After the gritty Contraband last year, starring Mark Wahlberg as an ex-smuggler forced to make one last haul, the actor teams up again with Icelandic director Baltasar Kormákur for more action in 2 Guns. It’s a cockier, smarter-mouthed role for Wahlberg who we tend to naturally like and root for as the solid type. Add another charismatic guy in perma-cool Denzel Washington as his partner in crime, and 2 Guns becomes a surprisingly enjoyable contender at the box office this week.
Washington and Wahlberg play two guns for hire, Bobby and Stig, who plan to rob a safety deposit bank that holds the crime proceeds of Mexican drug kingpin Papi (Edward James Olmos). Unbeknown to the other, Bobby is actually an undercover DEA agent and Stig an undercover Naval Intelligence officer; both have been ordered to set the other one up by their superiors. However, when the heist goes wrong and the pair gets away with way more millions in cash than briefed, they find they’ve been set up by their respective authorities, robbing from another powerful organisation that wants its cash back. Soon they’re on the run from this entity, their own bosses and the drug cartel.
2 Guns is based on the Steven Grant graphic novels of the same name, and in a week that sees Kick-Ass 2 released too, this is an action flick with a comic-book visual style that doesn’t reference its origins. Although darker in tone than your average drug cartel film, the emphasis is on action and comedy working hand-in-hand, rather than simply gore. The desert setting feels all too familiar – though beautifully captured – while the twists and counter-twists and outrageous plot set-pieces bolster the film’s arrogant streak.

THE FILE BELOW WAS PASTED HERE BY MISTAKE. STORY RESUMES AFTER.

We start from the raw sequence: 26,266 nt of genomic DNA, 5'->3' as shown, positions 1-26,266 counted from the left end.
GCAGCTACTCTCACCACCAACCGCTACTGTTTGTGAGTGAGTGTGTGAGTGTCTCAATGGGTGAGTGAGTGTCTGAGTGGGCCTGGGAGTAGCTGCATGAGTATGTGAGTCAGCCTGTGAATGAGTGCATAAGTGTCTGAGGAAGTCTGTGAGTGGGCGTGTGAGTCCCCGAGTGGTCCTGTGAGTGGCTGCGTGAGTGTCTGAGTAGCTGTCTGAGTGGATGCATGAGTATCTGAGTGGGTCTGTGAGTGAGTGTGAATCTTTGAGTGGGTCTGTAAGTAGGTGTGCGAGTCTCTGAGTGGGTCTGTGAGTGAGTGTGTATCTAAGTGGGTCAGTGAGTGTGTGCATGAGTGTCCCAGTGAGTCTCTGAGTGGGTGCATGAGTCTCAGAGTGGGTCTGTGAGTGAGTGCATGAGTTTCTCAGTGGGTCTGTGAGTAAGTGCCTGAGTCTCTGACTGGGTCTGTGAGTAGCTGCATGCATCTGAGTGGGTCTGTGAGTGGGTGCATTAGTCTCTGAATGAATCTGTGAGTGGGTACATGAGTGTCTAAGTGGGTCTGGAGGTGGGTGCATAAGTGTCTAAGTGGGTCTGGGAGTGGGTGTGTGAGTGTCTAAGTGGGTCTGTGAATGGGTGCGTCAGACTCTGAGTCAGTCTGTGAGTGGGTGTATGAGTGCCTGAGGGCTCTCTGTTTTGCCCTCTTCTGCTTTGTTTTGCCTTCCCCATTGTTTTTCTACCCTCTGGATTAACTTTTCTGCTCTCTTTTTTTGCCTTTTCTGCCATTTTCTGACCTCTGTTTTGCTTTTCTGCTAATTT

Adding to this unabashed over-confidence that drives the film’s momentum, Washington and Wahlberg make a highly appealing screen partnership. Wahlberg hands over his stalwart baton to Washington while he explores a wilder side on the edge and provides a lot of laughs with his throwaway retorts. Washington wears one stylish hat after another while keeping his nerve under interrogation in a role we love seeing him play. Throughout, the mismatched pair bickers like an old married couple so fuelling the comedy factor and taking the edge off some of the nastier moments. The permanent sense of unease and distrust of all players adds to the intensity, plus Kormákur’s arthouse influence elevates this production out of the video nasty pile of clichéd drug crime capers.
There are also some great supporting acts from Bill Paxton as the psychotic CIA man, with some fantastic lines delivered to chilling perfection in a Tarantino-esque vein. Olmos embodies the kingpin role with sinister aplomb, complete with an unhealthy interest in cattle. Meanwhile Paula Patton as DEA agent Deb provides the tough cookie eye candy in some eyebrow-raising scenes where flesh and lingerie are flaunted, hence reducing her input to nothing short of Bobby’s love interest (another Déjà Vu for Patton and Washington) rather than a character of interest in her own right.
Kormákur effortlessly varies the shots and keeps a good pace, injecting sporadic brutality to sharpen the senses and emotions that move from thrills to laughs to mindless thrills as things get more explosive. At the core is the pivotal partnership, well cast in Washington and Wahlberg, that transcends the outrageousness surrounding them and provides the fun factor in the process. We could get used to hotheaded wise guy Wahlberg too.
By Lisa Giles-Keddie